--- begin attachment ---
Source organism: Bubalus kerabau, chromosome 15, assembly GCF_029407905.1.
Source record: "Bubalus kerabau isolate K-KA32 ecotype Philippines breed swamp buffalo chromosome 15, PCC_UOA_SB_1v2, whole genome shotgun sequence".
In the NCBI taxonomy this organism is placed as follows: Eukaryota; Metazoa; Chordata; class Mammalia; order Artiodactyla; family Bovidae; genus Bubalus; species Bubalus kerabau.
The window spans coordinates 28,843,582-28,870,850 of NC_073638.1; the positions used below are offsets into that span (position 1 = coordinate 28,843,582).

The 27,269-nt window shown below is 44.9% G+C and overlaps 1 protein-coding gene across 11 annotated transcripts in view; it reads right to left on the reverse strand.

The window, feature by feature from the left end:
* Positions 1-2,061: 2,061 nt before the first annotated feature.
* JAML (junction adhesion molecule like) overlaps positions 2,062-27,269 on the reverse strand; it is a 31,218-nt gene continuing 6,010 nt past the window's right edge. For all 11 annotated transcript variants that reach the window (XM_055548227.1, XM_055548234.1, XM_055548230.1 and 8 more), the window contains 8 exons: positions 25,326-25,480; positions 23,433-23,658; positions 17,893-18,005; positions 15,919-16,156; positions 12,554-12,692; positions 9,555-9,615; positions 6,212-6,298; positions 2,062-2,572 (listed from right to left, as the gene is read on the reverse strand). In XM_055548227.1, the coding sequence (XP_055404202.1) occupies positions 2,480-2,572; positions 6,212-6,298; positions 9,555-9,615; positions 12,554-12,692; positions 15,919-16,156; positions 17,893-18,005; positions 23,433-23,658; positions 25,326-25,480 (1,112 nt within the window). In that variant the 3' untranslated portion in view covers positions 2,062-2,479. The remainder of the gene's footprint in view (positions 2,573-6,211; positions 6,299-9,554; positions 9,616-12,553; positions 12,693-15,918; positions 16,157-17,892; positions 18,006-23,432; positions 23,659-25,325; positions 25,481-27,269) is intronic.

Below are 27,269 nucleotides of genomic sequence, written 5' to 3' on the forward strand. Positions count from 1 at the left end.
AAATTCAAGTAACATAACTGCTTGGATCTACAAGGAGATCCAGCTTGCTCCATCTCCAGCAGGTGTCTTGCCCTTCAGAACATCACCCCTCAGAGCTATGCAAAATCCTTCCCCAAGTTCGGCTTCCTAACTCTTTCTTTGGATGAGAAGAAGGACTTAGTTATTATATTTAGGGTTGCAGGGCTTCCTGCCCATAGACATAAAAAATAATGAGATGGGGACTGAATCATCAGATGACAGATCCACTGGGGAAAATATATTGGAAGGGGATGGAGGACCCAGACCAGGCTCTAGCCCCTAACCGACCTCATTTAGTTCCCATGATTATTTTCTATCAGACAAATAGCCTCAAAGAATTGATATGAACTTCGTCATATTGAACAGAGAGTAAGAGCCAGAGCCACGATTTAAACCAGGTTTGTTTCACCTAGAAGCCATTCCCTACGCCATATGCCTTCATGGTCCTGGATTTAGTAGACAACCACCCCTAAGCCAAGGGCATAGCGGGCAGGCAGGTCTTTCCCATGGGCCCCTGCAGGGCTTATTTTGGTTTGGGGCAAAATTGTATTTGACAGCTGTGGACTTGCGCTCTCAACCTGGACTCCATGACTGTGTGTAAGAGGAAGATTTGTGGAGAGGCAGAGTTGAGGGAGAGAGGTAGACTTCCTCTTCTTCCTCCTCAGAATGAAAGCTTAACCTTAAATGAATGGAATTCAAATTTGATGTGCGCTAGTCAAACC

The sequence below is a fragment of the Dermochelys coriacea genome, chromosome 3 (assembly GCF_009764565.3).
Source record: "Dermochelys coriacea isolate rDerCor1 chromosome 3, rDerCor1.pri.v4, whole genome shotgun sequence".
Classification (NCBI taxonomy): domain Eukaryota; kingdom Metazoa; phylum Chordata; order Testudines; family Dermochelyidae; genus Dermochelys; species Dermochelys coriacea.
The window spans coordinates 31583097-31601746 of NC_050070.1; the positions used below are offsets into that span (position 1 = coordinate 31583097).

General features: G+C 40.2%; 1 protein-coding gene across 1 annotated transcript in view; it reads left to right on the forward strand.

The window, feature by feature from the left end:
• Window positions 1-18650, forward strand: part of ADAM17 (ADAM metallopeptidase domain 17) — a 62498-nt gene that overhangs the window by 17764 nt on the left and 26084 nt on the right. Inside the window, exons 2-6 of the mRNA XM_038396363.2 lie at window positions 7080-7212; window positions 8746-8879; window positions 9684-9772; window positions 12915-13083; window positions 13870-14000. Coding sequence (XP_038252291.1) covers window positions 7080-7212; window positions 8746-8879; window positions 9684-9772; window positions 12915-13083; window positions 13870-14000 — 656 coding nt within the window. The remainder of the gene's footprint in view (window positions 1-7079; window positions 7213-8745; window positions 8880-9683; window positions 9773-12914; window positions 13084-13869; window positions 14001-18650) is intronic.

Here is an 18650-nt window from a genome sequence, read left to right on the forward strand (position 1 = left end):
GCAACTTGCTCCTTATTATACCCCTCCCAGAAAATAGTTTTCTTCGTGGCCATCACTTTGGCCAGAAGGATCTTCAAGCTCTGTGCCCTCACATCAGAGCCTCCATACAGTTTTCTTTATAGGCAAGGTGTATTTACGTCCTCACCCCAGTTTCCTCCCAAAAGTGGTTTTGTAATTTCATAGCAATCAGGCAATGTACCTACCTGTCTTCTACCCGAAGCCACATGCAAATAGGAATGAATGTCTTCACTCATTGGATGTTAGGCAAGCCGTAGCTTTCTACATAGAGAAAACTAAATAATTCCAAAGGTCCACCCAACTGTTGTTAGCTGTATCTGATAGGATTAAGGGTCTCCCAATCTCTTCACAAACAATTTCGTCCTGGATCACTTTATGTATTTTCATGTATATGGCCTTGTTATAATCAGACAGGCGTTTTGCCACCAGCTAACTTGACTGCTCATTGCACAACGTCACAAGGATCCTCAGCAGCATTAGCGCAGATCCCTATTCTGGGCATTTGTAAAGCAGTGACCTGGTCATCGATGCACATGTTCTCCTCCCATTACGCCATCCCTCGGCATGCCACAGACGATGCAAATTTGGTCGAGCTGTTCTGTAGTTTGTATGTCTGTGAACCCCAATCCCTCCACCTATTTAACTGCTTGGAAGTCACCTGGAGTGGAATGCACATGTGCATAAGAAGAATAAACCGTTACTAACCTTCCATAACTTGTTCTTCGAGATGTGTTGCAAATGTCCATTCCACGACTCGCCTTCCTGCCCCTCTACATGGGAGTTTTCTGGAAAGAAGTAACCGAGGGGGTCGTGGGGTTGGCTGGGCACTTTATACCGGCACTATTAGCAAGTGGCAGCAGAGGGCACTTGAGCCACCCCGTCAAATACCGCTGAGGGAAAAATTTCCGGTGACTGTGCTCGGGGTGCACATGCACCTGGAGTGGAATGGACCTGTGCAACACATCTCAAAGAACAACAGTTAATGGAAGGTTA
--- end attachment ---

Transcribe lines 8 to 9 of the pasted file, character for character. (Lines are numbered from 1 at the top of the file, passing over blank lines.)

* JAML (junction adhesion molecule like) overlaps positions 2,062-27,269 on the reverse strand; it is a 31,218-nt gene continuing 6,010 nt past the window's right edge. For all 11 annotated transcript variants that reach the window (XM_055548227.1, XM_055548234.1, XM_055548230.1 and 8 more), the window contains 8 exons: positions 25,326-25,480; positions 23,433-23,658; positions 17,893-18,005; positions 15,919-16,156; positions 12,554-12,692; positions 9,555-9,615; positions 6,212-6,298; positions 2,062-2,572 (listed from right to left, as the gene is read on the reverse strand). In XM_055548227.1, the coding sequence (XP_055404202.1) occupies positions 2,480-2,572; positions 6,212-6,298; positions 9,555-9,615; positions 12,554-12,692; positions 15,919-16,156; positions 17,893-18,005; positions 23,433-23,658; positions 25,326-25,480 (1,112 nt within the window). In that variant the 3' untranslated portion in view covers positions 2,062-2,479. The remainder of the gene's footprint in view (positions 2,573-6,211; positions 6,299-9,554; positions 9,616-12,553; positions 12,693-15,918; positions 16,157-17,892; positions 18,006-23,432; positions 23,659-25,325; positions 25,481-27,269) is intronic.

Below are 27,269 nucleotides of genomic sequence, written 5' to 3' on the forward strand. Positions count from 1 at the left end.